A sinkhole that opened up on the highway between Playa del Carmen and Tulum, Quintana Roo, has exposed a large water-flooded cave filled with the fossils of ancient sea snails and rocks that date back to the Pleistocene era.
Speleologists, or cave explorers, used the Playa del Carmen sinkhole as a portal to enter the cave, which is approximately 60 meters long and eight meters deep.
In addition to 2 1/2-million-year-old sea snail fossils and old rocks, they found crustaceans, mollusks, shrimps and other living creatures in the cave’s crystal-clear water.
The members of the Mayab speleology club also completed studies to make a topographic map of the cave, which is located beneath a stretch of road that will be near the Playa del Carmen-Tulum section of the Maya Train railroad.
They dubbed one section of the cave “Snail’s Heaven” because of the large numbers of sea snail fossils adhered to its walls.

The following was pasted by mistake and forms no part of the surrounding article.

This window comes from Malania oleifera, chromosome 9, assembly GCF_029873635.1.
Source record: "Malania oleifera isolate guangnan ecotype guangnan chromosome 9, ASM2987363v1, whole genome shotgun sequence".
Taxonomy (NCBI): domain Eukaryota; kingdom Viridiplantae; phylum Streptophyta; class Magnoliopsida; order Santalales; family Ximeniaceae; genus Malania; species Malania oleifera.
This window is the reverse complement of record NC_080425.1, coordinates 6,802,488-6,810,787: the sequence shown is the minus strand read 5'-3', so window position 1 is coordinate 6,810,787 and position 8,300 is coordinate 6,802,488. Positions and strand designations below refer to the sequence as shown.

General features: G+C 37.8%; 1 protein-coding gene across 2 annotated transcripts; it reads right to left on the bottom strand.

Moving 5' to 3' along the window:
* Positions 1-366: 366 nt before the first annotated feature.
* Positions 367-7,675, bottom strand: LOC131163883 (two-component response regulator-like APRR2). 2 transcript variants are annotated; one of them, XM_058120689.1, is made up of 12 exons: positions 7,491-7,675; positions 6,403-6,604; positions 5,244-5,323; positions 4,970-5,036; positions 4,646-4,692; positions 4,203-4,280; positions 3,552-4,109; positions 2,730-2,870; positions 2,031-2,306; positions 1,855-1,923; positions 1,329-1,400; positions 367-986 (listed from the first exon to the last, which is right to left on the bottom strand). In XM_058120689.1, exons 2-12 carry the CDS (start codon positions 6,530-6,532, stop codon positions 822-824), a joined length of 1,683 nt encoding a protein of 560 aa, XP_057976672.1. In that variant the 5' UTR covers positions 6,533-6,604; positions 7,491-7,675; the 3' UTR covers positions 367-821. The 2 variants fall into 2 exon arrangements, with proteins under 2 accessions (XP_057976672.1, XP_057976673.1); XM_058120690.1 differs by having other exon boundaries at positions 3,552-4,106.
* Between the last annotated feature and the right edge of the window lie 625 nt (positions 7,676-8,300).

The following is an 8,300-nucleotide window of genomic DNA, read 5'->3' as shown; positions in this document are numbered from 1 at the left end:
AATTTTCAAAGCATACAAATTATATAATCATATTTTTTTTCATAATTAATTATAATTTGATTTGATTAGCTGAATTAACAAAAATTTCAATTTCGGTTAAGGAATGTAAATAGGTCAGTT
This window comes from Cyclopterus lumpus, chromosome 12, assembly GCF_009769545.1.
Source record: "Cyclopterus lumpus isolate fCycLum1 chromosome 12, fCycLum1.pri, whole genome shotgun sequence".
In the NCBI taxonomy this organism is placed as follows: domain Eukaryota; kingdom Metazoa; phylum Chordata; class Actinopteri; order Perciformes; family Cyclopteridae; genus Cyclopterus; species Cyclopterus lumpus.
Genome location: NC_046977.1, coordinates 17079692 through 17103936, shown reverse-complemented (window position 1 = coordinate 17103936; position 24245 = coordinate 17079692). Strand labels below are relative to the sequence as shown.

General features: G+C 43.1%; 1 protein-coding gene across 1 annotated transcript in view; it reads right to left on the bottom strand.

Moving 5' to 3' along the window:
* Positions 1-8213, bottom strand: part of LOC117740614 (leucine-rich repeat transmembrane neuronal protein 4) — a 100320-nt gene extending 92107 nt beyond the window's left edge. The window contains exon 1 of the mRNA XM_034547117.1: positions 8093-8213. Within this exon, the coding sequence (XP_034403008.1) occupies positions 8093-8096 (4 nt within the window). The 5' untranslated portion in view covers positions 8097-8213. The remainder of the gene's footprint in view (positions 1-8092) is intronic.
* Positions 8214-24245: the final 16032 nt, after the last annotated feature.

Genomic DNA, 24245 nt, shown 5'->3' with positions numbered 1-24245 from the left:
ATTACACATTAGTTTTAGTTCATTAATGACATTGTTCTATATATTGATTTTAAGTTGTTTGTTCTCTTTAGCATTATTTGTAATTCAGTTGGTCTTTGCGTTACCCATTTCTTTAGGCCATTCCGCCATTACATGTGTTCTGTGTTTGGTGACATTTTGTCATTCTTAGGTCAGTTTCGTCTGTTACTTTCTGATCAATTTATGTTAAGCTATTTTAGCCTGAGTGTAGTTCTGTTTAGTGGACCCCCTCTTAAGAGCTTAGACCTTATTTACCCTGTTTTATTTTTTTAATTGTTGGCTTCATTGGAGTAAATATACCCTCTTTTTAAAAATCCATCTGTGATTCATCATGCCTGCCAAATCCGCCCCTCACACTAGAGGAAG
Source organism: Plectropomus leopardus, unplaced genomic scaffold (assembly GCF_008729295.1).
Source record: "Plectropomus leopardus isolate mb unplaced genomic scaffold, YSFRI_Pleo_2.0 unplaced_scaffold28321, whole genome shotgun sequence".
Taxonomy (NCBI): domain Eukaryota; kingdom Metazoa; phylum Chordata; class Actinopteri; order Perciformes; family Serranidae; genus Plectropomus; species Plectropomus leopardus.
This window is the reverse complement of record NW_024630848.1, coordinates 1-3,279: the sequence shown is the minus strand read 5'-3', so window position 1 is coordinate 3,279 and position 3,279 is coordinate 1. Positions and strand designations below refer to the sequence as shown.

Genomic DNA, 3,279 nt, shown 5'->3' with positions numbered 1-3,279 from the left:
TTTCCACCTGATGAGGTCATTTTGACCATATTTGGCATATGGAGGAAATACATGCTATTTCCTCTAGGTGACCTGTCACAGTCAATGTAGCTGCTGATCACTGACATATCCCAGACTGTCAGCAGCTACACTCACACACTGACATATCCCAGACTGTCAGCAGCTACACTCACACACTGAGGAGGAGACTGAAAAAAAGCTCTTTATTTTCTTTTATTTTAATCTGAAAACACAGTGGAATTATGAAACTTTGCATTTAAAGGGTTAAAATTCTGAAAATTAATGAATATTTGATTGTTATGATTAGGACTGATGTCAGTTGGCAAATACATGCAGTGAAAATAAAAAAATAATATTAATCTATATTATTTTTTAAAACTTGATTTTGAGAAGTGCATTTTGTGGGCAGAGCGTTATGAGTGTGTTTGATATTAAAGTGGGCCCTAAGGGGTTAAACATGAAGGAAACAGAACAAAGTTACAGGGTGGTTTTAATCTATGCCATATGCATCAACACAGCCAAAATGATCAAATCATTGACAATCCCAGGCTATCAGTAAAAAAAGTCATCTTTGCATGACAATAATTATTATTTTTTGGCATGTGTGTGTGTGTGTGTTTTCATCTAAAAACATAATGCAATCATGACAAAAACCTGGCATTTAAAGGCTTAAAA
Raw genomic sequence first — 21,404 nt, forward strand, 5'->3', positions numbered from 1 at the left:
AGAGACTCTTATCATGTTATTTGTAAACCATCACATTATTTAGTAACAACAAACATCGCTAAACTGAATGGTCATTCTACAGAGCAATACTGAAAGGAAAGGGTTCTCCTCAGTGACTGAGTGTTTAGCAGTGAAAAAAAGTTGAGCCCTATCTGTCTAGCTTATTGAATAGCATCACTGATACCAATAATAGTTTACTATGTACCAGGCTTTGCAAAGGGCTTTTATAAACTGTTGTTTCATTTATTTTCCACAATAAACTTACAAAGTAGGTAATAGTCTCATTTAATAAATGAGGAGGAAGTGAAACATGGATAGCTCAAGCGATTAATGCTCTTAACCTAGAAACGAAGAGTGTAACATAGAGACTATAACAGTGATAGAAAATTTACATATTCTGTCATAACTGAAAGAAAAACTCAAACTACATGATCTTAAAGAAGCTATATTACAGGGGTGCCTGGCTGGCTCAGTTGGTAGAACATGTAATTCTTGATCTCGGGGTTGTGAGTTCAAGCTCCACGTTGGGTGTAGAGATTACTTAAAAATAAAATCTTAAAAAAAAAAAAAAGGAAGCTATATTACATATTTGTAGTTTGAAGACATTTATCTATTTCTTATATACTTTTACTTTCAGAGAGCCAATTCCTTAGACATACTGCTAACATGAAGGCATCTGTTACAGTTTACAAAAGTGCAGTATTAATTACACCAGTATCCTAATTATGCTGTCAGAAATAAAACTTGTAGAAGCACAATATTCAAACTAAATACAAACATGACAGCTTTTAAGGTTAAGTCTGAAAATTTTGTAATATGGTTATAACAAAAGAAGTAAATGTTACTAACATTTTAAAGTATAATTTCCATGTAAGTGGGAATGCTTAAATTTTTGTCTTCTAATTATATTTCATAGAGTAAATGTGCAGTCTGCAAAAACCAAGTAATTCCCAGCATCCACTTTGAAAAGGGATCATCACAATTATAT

Roberto Rojo, a biologist and speleologist, said that the cave has conduits that allow water from the Caribbean sea to flow into the cave and vice versa. He said that filling in the sinkhole and thus closing off the portal to the cave would be “ecocide.”
Rojo and other experts are preparing a report that will detail the characteristics of the cave and provide recommendations for its conservation.
The Yucatán Peninsula has an elaborate aquifer system that includes thousands of natural sinkholes called cenotes.
Some experts have warned that construction of the Maya Train poses environmental risks to the region’s underground water networks as well as the long-term survival of the jaguar.
Construction of the US $8-billion project started this month and is scheduled for completion in late 2022.